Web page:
A Georgia administrative law court has sent a permit back to regulators to add tests for five types of pollutants and to make other changes for a permit for a planned $2 billion, 1,200 MW coal-fired power plant in Georgia, according to the Associated Press.
The ruling stated that a permit issued by the Georgia Environmental Protection Division did not sufficiently limit emissions such as dioxins and formaldehyde from the Longleaf plant. The judge said the permit did not account for emissions from the entire plant and that the monitoring and reporting scheme could miss many tons of emissions each year. The judge also said that there are flaws in provisions designed to make the plant a minor source of pollution and sent it back to the agency for reconsideration.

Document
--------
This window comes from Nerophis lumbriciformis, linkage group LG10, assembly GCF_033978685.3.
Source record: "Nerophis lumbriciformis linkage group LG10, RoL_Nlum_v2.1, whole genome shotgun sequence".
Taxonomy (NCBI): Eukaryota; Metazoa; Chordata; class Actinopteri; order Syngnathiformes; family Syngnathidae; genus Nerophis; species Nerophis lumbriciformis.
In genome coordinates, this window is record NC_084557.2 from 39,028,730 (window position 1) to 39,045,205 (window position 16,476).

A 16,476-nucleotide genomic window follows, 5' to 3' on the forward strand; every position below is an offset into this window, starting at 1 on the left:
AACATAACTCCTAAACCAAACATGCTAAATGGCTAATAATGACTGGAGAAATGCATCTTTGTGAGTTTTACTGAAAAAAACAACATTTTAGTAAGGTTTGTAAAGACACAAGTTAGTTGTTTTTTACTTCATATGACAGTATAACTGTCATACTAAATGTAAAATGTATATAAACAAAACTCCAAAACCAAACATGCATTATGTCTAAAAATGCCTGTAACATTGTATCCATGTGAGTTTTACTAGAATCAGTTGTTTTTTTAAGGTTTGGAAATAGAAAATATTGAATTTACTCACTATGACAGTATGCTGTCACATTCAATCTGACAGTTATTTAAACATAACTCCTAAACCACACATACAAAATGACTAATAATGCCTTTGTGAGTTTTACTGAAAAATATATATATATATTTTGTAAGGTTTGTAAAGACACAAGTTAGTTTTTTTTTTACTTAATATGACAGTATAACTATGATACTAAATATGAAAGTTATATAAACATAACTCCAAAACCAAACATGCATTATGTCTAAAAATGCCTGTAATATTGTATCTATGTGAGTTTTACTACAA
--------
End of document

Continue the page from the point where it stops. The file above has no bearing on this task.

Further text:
EPD and the plant’s owner, LS Power, said the pollutants in question would be emitted at low quantities and the changes to the permit could take a matter of weeks, the article said.
The court upheld the permit in respects to the facility not having to be classified as a “major” source of emissions.
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